Waymo Aims Big with Self-Driving Cars

Steve Jobs famously told former Google CEO Larry Page that his company “did too much stuff.” Google, a company that is today worth $498 billion dollars has never revolved around a single product or idea. Their most known product, Google Search, is only a small piece of their always-growing portfolio. In 2010 Google X, Google’s “moonshot” project incubator, was created and became the home for some of Google’s most high risk, high reward projects, the most known of which is the Google Self Driving Car. Google researchers developed the idea for the car in 2009, and planned at the time to have a fully autonomous car built by 2020. Google’s fleet of self driving cars have since driven over two million miles around the West Coast and Texas. In late 2016, Google’s parent company Alphabet announced that they were forming a new company called Waymo that would turn the Google Self Driving Car Project into a possibly profitable business.

Self driving cars have brought forward a host of new questions about the dangers of entrusting your life to a computer. Many industry giants have data that they hope will reassure people of the increase in safety that self driving cars will bring. In 2016, Google published data from their self driving cars that showed optimistically low crash statistics. Over 1.8 million miles of autonomous driving the test vehicles were only involved in 13 fender-bender accidents, with no injuries reported. Nationally, automobile safety is a very large but ultimately solvable issue. In 2015 alone, 35,200 people died in automobile accidents. 94% of the crashes were caused by human error. This number is staggering, but automobile accidents have steadily risen year after year. This is in part due to the increase in drivers multitasking while driving. A survey done by AT&T in 2015 found that 70% of respondents used their phones while driving.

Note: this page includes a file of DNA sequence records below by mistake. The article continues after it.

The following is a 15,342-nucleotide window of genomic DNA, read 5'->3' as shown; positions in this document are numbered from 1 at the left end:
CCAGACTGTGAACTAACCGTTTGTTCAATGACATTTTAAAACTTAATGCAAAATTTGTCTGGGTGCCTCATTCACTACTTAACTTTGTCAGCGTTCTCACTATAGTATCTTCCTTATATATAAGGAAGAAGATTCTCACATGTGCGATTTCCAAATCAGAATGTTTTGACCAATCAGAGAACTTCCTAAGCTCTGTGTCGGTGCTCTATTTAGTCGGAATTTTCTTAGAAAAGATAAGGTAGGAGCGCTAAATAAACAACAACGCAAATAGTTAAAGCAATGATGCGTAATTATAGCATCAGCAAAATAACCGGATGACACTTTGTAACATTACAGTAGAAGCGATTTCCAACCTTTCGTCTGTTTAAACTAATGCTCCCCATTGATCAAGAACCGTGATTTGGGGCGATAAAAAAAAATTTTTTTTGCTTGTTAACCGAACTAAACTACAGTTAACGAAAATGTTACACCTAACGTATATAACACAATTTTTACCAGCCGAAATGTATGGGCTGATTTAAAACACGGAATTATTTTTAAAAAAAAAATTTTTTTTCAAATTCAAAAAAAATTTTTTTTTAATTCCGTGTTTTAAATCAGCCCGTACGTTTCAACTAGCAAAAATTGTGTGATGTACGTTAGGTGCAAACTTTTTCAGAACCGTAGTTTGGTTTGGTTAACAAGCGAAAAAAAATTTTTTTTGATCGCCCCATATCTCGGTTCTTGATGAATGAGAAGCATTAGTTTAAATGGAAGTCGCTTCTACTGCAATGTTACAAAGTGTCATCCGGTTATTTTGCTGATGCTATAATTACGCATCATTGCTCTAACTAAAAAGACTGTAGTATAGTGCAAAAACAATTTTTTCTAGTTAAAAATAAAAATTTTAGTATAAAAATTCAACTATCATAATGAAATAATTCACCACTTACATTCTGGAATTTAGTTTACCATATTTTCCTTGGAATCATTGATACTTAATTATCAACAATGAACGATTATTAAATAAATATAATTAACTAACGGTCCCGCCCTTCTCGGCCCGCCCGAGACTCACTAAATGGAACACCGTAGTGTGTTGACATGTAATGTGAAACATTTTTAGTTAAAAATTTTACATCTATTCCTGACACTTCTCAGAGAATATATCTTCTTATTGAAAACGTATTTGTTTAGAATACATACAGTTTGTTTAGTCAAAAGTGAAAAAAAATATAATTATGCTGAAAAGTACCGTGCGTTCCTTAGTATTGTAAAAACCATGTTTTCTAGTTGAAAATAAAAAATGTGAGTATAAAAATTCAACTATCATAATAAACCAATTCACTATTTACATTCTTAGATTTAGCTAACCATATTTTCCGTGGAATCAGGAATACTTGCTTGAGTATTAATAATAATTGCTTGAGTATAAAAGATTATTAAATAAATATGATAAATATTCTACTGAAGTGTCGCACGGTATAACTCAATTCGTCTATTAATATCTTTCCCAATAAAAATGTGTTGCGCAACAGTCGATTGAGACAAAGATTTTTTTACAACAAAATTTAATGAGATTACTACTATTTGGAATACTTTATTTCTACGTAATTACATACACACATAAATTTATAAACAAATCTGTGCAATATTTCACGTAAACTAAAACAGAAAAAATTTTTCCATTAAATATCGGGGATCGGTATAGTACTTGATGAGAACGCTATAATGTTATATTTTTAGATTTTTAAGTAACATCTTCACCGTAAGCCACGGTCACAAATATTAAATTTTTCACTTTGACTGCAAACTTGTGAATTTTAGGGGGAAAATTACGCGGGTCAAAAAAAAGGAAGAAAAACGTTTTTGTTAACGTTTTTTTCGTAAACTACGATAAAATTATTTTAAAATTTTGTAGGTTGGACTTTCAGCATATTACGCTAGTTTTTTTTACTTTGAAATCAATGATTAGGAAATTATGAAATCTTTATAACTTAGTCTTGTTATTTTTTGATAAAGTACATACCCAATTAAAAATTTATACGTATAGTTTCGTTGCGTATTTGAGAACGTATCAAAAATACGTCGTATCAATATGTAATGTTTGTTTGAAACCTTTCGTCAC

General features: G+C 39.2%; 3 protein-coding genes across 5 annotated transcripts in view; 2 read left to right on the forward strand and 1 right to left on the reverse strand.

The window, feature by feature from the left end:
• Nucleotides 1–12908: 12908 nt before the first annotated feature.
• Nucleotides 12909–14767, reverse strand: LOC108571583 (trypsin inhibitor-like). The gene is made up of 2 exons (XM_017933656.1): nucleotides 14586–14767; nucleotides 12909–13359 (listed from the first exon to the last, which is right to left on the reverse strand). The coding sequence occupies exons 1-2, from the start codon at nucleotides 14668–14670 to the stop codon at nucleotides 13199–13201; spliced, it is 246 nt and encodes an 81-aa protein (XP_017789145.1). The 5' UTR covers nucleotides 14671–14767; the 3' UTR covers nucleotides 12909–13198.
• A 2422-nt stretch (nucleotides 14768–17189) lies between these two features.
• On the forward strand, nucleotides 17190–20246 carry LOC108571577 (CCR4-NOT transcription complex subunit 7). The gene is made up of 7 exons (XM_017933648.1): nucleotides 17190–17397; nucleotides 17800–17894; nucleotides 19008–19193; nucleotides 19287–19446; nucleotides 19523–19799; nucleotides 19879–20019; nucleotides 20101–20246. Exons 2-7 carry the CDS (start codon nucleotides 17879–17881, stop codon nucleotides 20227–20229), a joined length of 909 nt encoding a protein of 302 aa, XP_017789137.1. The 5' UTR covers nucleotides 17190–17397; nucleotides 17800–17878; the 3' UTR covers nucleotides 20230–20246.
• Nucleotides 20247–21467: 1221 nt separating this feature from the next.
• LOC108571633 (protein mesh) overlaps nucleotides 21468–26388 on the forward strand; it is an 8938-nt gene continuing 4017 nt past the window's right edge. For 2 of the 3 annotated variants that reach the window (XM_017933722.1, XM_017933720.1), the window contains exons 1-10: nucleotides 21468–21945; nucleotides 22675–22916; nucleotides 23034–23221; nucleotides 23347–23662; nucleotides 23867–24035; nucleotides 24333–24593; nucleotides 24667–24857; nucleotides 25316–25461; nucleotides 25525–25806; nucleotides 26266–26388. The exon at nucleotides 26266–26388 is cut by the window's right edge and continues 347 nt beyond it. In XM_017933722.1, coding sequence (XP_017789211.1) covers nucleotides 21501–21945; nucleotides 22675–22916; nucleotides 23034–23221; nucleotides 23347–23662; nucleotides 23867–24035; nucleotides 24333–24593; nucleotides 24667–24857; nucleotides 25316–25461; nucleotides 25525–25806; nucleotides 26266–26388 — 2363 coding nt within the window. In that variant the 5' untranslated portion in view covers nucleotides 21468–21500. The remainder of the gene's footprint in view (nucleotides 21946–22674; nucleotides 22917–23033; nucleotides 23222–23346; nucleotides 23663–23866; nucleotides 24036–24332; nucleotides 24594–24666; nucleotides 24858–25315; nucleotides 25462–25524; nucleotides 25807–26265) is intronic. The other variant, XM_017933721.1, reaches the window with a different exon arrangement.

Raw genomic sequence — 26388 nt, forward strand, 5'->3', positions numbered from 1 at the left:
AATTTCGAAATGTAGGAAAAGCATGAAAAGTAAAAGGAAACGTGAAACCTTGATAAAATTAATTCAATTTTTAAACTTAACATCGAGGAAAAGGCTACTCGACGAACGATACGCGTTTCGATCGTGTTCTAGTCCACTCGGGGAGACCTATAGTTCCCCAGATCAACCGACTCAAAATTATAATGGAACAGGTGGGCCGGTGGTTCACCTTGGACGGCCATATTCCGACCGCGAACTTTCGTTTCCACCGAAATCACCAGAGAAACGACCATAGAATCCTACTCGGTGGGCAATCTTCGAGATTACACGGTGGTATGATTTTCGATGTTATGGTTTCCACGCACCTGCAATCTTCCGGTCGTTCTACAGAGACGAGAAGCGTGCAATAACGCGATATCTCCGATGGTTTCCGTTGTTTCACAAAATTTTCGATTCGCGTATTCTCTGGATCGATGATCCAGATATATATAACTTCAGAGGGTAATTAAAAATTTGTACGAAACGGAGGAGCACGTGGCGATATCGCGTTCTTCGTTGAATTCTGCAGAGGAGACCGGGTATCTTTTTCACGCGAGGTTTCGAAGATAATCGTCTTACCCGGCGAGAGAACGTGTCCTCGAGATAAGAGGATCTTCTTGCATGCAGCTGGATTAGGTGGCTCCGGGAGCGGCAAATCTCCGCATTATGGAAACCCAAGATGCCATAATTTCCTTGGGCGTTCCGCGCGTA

Manufacturers in the self driving car market like Tesla, Google, BMW and Toyota have proven through the millions of miles that they have driven in fully autonomous cars that self driving technology can save tens of thousands of lives through the artificial intelligence and machine learning technology that will hopefully become standard in future vehicles. Tesla, BMW, Infiniti and Mercedes Benz have all released cars that include some or all of the technology needed to become fully self driving vehicles. Tesla took a large step towards producing self-driving vehicles by building all of the sensors and computing devices needed for a car to be fully autonomous into their newest Model S, Model X, and Model 3 cars, which have themselves already reached some customers.

Although these cars are capable of being fully autonomous, many of the features have not yet reached vehicles. Tesla CEO Elon Musk has assured customers that all of the features will roll out via software updates in the coming weeks, although around 1,000 customers have already received the “Over The Air” update. In late 2016, Tesla proved the usefulness of autonomous cars when the assisted braking technology built into a Tesla miraculously avoided a possibly deadly collision. This is just one of many examples where self driving cars have proven to be lifesaving. Although the general consumer may not be ready to accept self driving cars at a wider level, it is clear that they have the potential to be very impactful when it comes to how we use pre-existing technology.